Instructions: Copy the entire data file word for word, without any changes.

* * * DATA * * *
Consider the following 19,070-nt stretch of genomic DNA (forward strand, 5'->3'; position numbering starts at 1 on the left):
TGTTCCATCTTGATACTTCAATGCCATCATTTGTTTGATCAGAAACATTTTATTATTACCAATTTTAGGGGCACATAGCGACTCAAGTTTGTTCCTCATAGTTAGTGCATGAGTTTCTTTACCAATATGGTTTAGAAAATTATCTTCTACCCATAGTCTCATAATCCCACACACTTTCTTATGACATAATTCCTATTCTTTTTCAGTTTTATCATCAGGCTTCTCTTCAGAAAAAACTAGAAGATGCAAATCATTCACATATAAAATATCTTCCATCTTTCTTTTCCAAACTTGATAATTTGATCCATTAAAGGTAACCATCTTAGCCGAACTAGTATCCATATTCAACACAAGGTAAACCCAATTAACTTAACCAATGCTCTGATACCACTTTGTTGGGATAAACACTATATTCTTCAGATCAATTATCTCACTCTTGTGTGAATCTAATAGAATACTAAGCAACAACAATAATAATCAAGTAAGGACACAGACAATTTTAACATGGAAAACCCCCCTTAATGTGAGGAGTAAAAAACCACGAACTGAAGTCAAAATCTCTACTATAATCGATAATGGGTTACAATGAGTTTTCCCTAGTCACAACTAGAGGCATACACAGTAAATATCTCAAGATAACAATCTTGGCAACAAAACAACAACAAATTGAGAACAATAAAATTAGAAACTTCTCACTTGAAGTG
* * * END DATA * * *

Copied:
Consider the following 19,070-nt stretch of genomic DNA (forward strand, 5'->3'; position numbering starts at 1 on the left):
TGTTCCATCTTGATACTTCAATGCCATCATTTGTTTGATCAGAAACATTTTATTATTACCAATTTTAGGGGCACATAGCGACTCAAGTTTGTTCCTCATAGTTAGTGCATGAGTTTCTTTACCAATATGGTTTAGAAAATTATCTTCTACCCATAGTCTCATAATCCCACACACTTTCTTATGACATAATTCCTATTCTTTTTCAGTTTTATCATCAGGCTTCTCTTCAGAAAAAACTAGAAGATGCAAATCATTCACATATAAAATATCTTCCATCTTTCTTTTCCAAACTTGATAATTTGATCCATTAAAGGTAACCATCTTAGCCGAACTAGTATCCATATTCAACACAAGGTAAACCCAATTAACTTAACCAATGCTCTGATACCACTTTGTTGGGATAAACACTATATTCTTCAGATCAATTATCTCACTCTTGTGTGAATCTAATAGAATACTAAGCAACAACAATAATAATCAAGTAAGGACACAGACAATTTTAACATGGAAAACCCCCCTTAATGTGAGGAGTAAAAAACCACGAACTGAAGTCAAAATCTCTACTATAATCGATAATGGGTTACAATGAGTTTTCCCTAGTCACAACTAGAGGCATACACAGTAAATATCTCAAGATAACAATCTTGGCAACAAAACAACAACAAATTGAGAACAATAAAATTAGAAACTTCTCACTTGAAGTG